14. In a golf club, a shaft, a head with a socket to receive the shaft end, and a cushioning sleeve 35 adapted to be positioned between the shaft and the walls of the socket and comprising a thin strip or thread of resilient material wrapped under tension in a series of convolutions upon a ferrule which is adapted to fit on to the end of the shaft, said windings being in a stretched condition and thus exerting a substantial gripping effect on the ferrule.

15. In a golf club, a shaft, a head with a neck portion having a socket to receive the shaft end, and a cushioning sleeve adapted to be positioned between the end of the shaft and the walls of the socket and comprising a metal ferrule, a thin strip or thread of rubber wrapped in a series of convolutions upon said ferrule under tension, and means for securing the ferrule on the end of the shaft, said windings being in a stretched condition and thus exerting a substantial gripping effect on the ferrule.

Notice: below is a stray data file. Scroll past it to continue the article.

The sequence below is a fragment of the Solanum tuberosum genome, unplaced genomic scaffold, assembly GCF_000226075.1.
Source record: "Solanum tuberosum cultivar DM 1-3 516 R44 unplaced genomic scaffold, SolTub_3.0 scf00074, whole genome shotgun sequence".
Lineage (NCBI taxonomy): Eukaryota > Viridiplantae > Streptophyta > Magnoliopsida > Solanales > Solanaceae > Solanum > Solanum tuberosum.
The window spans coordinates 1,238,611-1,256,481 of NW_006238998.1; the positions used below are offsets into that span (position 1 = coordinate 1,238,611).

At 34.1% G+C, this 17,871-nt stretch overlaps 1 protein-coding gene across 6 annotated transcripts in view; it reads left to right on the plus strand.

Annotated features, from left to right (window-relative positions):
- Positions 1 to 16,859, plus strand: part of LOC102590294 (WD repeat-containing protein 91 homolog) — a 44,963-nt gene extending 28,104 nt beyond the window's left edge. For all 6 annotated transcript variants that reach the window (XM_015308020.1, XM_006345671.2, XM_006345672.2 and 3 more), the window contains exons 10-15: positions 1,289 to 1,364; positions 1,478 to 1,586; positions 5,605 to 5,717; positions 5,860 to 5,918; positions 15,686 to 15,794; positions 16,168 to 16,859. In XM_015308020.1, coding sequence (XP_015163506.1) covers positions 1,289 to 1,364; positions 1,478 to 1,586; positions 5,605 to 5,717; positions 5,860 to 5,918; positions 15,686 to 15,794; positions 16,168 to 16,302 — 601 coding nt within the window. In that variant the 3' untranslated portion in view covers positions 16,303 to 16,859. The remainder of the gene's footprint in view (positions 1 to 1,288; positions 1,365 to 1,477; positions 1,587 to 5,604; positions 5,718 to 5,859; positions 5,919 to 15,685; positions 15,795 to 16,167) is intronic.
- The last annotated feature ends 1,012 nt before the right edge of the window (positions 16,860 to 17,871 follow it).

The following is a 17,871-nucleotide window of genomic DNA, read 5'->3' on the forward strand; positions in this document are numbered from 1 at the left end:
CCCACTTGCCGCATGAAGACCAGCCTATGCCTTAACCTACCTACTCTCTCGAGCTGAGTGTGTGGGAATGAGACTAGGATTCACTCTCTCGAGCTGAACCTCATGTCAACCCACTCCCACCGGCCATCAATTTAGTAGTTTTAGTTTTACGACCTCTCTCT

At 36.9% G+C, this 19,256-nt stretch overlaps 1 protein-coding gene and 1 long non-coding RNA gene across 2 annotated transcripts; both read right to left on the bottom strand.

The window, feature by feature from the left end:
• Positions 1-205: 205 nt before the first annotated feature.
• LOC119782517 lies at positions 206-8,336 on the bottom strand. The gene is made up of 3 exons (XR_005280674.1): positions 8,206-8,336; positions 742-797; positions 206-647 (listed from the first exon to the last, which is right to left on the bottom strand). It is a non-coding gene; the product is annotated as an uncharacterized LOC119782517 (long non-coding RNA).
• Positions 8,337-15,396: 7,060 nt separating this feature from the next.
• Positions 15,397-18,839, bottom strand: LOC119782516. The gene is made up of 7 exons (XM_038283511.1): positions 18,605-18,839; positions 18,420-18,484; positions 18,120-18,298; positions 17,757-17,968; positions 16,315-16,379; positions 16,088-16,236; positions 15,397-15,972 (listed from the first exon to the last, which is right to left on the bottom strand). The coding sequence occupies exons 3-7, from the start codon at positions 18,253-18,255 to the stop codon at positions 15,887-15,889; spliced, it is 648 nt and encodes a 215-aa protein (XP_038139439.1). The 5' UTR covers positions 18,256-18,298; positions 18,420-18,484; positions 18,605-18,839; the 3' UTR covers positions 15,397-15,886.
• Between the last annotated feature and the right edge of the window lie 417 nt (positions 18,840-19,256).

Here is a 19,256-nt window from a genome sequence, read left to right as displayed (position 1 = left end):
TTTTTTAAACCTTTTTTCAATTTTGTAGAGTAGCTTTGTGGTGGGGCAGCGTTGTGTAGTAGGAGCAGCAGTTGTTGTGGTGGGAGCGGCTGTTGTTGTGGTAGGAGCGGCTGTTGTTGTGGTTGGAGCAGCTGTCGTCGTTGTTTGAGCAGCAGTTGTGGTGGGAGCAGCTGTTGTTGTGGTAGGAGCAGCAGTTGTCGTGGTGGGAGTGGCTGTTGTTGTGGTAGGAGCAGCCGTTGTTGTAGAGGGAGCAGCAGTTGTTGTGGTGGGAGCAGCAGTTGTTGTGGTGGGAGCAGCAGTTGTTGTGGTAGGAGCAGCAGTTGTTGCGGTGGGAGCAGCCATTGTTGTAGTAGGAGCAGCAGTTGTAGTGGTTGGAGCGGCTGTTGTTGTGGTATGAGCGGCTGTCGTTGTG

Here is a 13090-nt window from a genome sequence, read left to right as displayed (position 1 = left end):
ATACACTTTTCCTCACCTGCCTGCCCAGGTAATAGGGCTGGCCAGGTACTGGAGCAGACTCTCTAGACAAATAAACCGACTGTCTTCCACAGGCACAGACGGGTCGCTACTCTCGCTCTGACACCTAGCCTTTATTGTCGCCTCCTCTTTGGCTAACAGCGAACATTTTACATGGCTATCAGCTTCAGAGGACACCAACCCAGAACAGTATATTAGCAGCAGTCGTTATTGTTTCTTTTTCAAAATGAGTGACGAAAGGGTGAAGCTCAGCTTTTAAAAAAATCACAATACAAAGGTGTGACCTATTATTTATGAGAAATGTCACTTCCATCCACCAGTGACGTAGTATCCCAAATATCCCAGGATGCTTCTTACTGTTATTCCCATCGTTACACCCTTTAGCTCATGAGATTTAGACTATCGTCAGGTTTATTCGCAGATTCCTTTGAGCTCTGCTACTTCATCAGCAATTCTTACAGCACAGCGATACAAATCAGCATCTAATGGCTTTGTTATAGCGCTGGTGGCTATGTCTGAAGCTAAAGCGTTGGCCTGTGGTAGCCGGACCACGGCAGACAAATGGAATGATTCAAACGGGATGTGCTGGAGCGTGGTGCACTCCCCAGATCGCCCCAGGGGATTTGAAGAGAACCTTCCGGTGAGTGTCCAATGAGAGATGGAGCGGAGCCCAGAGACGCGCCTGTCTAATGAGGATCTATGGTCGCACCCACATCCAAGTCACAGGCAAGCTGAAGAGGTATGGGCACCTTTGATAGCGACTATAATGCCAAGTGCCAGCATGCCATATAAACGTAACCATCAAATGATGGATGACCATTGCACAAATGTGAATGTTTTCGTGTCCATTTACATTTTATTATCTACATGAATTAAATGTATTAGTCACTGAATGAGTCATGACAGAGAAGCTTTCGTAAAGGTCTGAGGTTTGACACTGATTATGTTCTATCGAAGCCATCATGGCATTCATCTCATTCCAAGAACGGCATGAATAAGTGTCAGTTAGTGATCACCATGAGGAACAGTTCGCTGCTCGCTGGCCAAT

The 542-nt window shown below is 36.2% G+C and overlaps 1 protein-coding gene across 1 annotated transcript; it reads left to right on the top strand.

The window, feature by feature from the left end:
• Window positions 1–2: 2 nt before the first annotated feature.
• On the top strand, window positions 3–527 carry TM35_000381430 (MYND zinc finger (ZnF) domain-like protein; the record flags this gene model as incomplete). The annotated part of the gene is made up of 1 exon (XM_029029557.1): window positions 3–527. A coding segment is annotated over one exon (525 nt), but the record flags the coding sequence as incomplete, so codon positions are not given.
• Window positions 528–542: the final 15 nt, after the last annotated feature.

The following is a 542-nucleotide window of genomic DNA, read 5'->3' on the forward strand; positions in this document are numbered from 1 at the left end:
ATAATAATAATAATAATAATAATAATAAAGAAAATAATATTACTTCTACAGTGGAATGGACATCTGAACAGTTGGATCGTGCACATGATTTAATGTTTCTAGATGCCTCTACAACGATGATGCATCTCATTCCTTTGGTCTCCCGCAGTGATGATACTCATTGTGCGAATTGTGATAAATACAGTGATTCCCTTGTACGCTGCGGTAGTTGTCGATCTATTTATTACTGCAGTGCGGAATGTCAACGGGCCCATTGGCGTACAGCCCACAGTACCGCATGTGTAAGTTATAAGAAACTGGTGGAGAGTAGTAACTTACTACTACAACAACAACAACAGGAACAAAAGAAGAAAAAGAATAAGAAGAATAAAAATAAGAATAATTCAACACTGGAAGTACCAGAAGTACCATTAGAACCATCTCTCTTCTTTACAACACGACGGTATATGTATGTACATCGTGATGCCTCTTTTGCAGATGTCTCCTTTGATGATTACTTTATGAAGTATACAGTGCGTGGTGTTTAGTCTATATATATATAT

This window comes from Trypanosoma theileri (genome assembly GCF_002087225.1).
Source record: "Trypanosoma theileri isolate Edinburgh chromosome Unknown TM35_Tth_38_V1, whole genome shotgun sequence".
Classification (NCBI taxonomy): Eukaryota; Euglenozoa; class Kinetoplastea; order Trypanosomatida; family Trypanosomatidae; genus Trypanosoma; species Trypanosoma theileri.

16. In or for a golf club, a cushioning sleeve which is adapted to'fit on the end of the shaft of the club, this sleeve consisting of a member upon which a thin strip or thread of elastic material is wrapped in a series of convolutions under tension and in a stretched condition so as to form a resilient outer covering which tightly grips said member.

H. D. FITZPATRICK.

Referenced by
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Classifications
U.S. Classification473/310
International ClassificationA63B53/02
Cooperative ClassificationA63B53/02
European ClassificationA63B53/02